Increasingly seen as a mainstream setup, remote work has been an option appreciated by most professionals. It offers greater flexibility and work life integration. But at the same time, it brings with it several new challenges, and even some dangers.

It's easy to not know how to switch off, to use the hours we save on commuting to start work earlier, or to feel isolated from spending all day working alone. For this reason, it is necessary to be cautious and pay attention to all these possible risks. Only this way can we make the most of remote work, as well as the productivity and happiness that this setup is able to provide.

Here at Coverflex, as remote work has been our working model since day one, we dare say we are already experts in the matter. Read on to find out our top tips to be more productive and happy while working remotely.

1. Get your workplace prepped and ready

It is important that you have a suitable workstation for the type of work you do. A comfortable desk and chair, sufficient lighting and ergonomic material can avoid possible discomfort and ensure good levels of productivity.

2. Switch between home and coworking places 

If you don't have the option of going to the office from time to time and you feel that you need to vary the location from which you work, try using coworking options too - this can even help you improve your well-being and your mental health. You can start by doing, for example, one day a week of remote work from a coworking space, thus varying your routine and getting to know other people.

3. Walk, for the sake of creativity 

When working from home and, most of the time, alone, you may feel less creative at times. What you have to do is adopt other mechanisms. And, in fact, you already have a very powerful one: the flexible working hours, usually connected to remote work. If you feel blocked, open the door, get out and go for a walk. The benefits of walking have been known for a long time, and they don't stop at the most obvious ones: it could even be the boost of creativity you need for that project that has been on hold for a while.

4. Commute - but virtually this time

The time of daily commute between home and the workplace was replaced by walking from the bedroom to the office or to the living room - and the way in which professionals are replacing the usual time spent in commuting is worrying specialists. "It's likely that the average 4.3 hours a week you saved on commuting is part of a new routine: using that extra time to work", warns the World Economic Forum. Although commuting is not pleasurable for many employees, it often defines the beginning and end of the working day. We propose you now use this time for a new commuting routine, which can involve doing a guided meditation session via a mental health app, taking a walk around the block or going for a bike ride, or even reviewing your schedule and planning your day.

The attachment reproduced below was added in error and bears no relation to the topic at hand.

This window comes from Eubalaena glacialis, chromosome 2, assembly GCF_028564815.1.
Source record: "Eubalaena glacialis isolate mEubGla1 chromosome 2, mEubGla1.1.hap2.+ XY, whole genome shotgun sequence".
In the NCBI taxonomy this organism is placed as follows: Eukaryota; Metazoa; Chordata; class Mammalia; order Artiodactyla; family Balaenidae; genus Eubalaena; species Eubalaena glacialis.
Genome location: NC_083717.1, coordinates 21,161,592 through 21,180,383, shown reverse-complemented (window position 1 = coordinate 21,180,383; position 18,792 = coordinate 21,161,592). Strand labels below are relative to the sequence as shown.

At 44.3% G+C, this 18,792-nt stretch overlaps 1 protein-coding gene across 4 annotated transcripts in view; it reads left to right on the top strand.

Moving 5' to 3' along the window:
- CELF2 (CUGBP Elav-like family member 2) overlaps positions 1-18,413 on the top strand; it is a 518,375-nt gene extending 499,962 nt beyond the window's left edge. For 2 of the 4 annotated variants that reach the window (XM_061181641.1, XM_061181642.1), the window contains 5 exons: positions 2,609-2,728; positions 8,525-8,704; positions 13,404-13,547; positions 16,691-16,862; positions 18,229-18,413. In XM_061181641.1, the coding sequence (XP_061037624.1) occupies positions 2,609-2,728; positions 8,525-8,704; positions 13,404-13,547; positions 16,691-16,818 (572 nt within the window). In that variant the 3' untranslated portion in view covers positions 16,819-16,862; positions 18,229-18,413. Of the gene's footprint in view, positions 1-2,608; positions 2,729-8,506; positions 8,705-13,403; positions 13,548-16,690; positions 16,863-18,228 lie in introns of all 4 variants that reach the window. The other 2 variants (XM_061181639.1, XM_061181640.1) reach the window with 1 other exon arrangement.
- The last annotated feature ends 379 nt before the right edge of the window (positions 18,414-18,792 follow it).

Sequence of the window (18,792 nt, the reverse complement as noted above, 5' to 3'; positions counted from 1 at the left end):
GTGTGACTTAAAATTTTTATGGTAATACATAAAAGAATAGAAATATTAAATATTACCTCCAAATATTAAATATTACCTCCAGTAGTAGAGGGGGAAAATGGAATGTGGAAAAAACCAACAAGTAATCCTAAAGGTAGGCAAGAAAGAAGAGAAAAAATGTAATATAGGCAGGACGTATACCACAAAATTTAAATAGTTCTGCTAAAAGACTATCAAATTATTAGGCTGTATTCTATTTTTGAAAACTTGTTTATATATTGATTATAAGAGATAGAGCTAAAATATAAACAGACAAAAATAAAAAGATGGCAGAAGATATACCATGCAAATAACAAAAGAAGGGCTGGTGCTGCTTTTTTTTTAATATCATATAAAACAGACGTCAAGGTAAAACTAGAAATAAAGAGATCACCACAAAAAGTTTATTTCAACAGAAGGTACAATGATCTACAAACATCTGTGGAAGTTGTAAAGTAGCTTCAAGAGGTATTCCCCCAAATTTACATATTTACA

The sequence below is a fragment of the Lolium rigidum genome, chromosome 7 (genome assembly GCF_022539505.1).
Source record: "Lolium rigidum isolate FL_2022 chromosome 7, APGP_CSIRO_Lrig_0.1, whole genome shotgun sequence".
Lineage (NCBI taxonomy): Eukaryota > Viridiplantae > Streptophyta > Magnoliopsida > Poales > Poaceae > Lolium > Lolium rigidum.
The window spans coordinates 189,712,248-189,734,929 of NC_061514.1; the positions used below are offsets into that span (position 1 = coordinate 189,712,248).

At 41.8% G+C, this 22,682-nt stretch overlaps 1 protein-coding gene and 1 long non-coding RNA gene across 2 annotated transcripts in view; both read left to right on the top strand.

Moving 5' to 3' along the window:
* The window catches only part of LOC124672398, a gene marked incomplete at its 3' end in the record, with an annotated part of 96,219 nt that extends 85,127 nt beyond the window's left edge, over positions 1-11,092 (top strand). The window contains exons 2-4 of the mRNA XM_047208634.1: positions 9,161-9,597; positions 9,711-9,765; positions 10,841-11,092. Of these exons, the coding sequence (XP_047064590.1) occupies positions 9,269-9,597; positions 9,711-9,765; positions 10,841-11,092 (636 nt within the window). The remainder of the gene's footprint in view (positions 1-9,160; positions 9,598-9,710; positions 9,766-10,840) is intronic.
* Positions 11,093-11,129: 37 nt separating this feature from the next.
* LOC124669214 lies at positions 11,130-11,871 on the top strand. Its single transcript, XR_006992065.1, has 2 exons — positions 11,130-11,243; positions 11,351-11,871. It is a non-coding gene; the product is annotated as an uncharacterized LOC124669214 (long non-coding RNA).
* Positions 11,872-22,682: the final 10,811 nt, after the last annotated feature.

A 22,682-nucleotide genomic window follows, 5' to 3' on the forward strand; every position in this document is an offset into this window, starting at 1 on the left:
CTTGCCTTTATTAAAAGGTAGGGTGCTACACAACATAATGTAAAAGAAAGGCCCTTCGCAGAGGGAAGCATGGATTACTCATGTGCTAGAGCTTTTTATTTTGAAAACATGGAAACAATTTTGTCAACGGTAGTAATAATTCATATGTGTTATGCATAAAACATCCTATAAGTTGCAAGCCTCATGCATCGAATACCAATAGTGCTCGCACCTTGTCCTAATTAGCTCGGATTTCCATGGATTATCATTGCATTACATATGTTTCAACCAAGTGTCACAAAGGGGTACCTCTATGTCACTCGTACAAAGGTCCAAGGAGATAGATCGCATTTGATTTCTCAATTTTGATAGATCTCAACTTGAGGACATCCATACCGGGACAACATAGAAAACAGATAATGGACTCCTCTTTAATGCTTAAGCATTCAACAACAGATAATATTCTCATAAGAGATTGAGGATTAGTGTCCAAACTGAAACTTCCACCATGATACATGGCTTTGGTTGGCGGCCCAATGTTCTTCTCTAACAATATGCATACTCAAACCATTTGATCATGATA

5. Use tools to help with async communication

Slack, Notion, Zoom, ClickUp… These digital platforms have become the daily meeting points for millions of people working remotely. Since the beginning of the pandemic, face-to-face meetings have been replaced by new routines that include daily video calls that often last several hours. Although they are an important moment, if done too much and/or too long they can negatively influence the productivity of employees. In the future, and especially when working remotely, communication will be async. Equipping yourself with the best platforms will make managing your work much easier, helping you to concentrate, communicate with your colleagues (despite being physically distant) and stay focused. Read about the 12 tools that will help you when working async here.

6. Take breaks 

This tip is valid for any work model, regardless of whether it is remote, hybrid, or office-based. Do you feel like you spend hours on end working non-stop? Maybe it's a sign that you're not taking enough breaks, or at least efficiently. In 2014, the DeskTime app found that nearly 10% of people were more productive when they worked 52 minutes and then took a 17-minute break. In addition to helping to relieve the tension that builds up during the day, breaks at work help us to better deal with complicated situations that may arise, reduce anxiety levels and maintain productivity.

7. Use a calendar, an agenda or a bullet journal 

Having a specific place to write down deadlines – be it a calendar, an agenda or a bullet journal – is the best way to not forget and exceed deadlines. You can do it in the more traditional way, using pen and paper, or use platforms like Trello, which help you to have a “helicopter view” of the week or month. ‍

8. Try a new hobby

Think of an activity or hobby you would like to try. It could be yoga classes, learning embroidery, or just starting to read more often. Creative hobbies are the key to preventing you from lying on the couch doing the classic "infinite scroll down" on social media in your spare time.

9. Establish a long-term goal 

Several studies and researchers show that anticipation alone is capable of bringing numerous benefits to psychological well-being. In addition, having goals and targets is a way to keep motivated each day. So, set your next goals and make a plan to achieve them. ‍

10. And, at the end of the working day, relax

Just as important as starting the workday is knowing when to end it. Knowing how to turn off your email and shut down the computer. It's time to rest and relax. Avoid working too much overtime or falling into the temptation of not disconnecting. The intention of making working hours flexible is not to work more: it is, above all, to work less (sometimes, even in less time).